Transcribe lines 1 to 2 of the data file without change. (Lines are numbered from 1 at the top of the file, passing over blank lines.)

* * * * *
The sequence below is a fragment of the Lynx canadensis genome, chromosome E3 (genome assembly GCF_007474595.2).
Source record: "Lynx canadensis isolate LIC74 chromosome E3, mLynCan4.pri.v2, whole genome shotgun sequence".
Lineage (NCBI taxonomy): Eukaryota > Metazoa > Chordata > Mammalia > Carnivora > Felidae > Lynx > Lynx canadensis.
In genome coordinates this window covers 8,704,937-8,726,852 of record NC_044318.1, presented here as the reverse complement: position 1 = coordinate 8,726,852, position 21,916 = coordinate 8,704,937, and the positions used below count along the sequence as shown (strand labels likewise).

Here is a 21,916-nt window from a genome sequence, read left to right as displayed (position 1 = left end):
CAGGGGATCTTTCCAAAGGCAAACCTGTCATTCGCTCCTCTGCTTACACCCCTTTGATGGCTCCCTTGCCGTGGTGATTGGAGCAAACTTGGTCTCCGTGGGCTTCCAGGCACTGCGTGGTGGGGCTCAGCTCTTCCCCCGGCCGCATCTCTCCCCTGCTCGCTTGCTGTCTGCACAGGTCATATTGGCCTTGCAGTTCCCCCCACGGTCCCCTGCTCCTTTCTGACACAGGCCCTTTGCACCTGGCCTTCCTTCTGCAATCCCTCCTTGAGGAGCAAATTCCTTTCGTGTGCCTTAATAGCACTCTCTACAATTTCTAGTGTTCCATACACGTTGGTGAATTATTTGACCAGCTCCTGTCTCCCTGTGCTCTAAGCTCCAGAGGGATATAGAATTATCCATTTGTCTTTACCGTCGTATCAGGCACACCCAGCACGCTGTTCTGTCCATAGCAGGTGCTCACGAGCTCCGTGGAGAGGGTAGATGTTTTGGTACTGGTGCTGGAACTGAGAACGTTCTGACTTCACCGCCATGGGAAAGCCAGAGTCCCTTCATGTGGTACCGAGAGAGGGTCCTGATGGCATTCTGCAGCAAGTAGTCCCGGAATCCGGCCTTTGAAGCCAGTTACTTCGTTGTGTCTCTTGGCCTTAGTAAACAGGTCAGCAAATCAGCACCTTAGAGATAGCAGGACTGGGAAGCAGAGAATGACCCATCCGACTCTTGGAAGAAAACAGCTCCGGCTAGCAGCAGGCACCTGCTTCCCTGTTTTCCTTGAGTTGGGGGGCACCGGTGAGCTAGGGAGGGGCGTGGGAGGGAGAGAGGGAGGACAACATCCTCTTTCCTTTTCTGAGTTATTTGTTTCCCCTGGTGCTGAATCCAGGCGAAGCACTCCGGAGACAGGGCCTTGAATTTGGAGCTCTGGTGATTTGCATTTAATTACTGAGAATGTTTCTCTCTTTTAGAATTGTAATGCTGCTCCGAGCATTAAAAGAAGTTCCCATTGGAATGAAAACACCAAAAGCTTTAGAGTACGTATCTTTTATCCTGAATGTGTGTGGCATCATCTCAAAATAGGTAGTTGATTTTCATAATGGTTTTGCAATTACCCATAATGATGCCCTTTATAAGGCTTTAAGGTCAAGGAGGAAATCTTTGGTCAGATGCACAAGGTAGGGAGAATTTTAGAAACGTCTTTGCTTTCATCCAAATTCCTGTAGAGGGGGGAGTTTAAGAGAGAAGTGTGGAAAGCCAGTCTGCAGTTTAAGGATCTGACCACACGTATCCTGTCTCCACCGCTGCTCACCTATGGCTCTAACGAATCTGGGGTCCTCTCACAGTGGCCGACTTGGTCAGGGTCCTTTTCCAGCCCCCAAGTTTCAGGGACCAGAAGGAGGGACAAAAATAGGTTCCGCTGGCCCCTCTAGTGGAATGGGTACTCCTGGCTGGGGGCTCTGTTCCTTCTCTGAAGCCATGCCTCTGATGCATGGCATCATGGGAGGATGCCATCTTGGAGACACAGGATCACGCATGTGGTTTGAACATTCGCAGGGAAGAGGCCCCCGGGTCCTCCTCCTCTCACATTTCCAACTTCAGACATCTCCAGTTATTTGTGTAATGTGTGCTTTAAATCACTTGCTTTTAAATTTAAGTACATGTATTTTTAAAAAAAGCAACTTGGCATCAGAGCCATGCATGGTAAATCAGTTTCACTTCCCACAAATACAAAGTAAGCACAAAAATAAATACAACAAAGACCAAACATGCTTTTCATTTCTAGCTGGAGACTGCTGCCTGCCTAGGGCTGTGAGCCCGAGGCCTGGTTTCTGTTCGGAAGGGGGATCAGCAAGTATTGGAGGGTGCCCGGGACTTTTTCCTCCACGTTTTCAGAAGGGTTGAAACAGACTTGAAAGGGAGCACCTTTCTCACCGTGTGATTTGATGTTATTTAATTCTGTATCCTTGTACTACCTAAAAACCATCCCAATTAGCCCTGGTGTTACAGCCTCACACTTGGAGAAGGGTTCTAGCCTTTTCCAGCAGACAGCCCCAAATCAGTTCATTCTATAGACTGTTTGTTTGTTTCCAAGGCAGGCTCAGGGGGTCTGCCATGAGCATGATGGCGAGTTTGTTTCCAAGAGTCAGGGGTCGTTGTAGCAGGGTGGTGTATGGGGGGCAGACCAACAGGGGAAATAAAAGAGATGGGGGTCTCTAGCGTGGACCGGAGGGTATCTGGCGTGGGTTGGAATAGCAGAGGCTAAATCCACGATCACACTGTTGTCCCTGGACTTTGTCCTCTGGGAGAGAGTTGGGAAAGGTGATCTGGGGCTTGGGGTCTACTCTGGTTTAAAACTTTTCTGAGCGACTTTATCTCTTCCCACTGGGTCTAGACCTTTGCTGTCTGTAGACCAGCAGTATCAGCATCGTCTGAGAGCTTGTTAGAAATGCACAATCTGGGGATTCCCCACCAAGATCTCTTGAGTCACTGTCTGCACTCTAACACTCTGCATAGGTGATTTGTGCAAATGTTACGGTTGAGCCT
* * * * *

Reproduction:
The sequence below is a fragment of the Lynx canadensis genome, chromosome E3 (genome assembly GCF_007474595.2).
Source record: "Lynx canadensis isolate LIC74 chromosome E3, mLynCan4.pri.v2, whole genome shotgun sequence".